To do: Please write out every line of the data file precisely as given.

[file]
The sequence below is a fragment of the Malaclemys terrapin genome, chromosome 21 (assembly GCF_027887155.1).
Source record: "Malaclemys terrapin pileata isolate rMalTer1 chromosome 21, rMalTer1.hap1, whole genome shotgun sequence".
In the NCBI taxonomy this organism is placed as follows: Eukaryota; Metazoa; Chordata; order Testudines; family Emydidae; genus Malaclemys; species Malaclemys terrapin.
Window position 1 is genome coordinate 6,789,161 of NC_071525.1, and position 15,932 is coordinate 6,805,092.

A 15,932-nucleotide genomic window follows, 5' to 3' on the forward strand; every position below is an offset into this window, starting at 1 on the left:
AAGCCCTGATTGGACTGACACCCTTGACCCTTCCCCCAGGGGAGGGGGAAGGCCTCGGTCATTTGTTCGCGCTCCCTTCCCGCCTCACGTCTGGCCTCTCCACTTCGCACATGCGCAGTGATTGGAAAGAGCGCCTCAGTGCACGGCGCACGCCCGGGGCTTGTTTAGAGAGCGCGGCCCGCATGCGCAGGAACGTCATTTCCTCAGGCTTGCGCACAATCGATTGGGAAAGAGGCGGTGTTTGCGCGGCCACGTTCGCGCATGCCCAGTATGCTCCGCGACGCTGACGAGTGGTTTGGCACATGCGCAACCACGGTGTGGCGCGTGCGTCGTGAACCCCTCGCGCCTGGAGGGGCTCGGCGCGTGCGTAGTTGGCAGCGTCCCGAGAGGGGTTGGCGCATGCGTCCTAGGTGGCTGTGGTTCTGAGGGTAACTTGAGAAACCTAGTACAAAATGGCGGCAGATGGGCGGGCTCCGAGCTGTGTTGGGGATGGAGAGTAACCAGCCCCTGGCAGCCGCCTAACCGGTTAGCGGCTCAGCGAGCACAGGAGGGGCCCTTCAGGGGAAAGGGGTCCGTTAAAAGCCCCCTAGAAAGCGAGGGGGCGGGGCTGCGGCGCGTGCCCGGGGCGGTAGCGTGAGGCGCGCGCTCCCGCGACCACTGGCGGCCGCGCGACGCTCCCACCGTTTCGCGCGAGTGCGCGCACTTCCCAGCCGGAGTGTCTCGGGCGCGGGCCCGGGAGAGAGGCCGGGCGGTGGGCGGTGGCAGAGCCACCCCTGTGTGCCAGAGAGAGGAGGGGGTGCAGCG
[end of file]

The sequence below is a fragment of the Malaclemys terrapin genome, chromosome 21 (assembly GCF_027887155.1).
Source record: "Malaclemys terrapin pileata isolate rMalTer1 chromosome 21, rMalTer1.hap1, whole genome shotgun sequence".
In the NCBI taxonomy this organism is placed as follows: Eukaryota; Metazoa; Chordata; order Testudines; family Emydidae; genus Malaclemys; species Malaclemys terrapin.
Window position 1 is genome coordinate 6,789,161 of NC_071525.1, and position 15,932 is coordinate 6,805,092.

A 15,932-nucleotide genomic window follows, 5' to 3' on the forward strand; every position below is an offset into this window, starting at 1 on the left:
AAGCCCTGATTGGACTGACACCCTTGACCCTTCCCCCAGGGGAGGGGGAAGGCCTCGGTCATTTGTTCGCGCTCCCTTCCCGCCTCACGTCTGGCCTCTCCACTTCGCACATGCGCAGTGATTGGAAAGAGCGCCTCAGTGCACGGCGCACGCCCGGGGCTTGTTTAGAGAGCGCGGCCCGCATGCGCAGGAACGTCATTTCCTCAGGCTTGCGCACAATCGATTGGGAAAGAGGCGGTGTTTGCGCGGCCACGTTCGCGCATGCCCAGTATGCTCCGCGACGCTGACGAGTGGTTTGGCACATGCGCAACCACGGTGTGGCGCGTGCGTCGTGAACCCCTCGCGCCTGGAGGGGCTCGGCGCGTGCGTAGTTGGCAGCGTCCCGAGAGGGGTTGGCGCATGCGTCCTAGGTGGCTGTGGTTCTGAGGGTAACTTGAGAAACCTAGTACAAAATGGCGGCAGATGGGCGGGCTCCGAGCTGTGTTGGGGATGGAGAGTAACCAGCCCCTGGCAGCCGCCTAACCGGTTAGCGGCTCAGCGAGCACAGGAGGGGCCCTTCAGGGGAAAGGGGTCCGTTAAAAGCCCCCTAGAAAGCGAGGGGGCGGGGCTGCGGCGCGTGCCCGGGGCGGTAGCGTGAGGCGCGCGCTCCCGCGACCACTGGCGGCCGCGCGACGCTCCCACCGTTTCGCGCGAGTGCGCGCACTTCCCAGCCGGAGTGTCTCGGGCGCGGGCCCGGGAGAGAGGCCGGGCGGTGGGCGGTGGCAGAGCCACCCCTGTGTGCCAGAGAGAGGAGGGGGTGCAGCG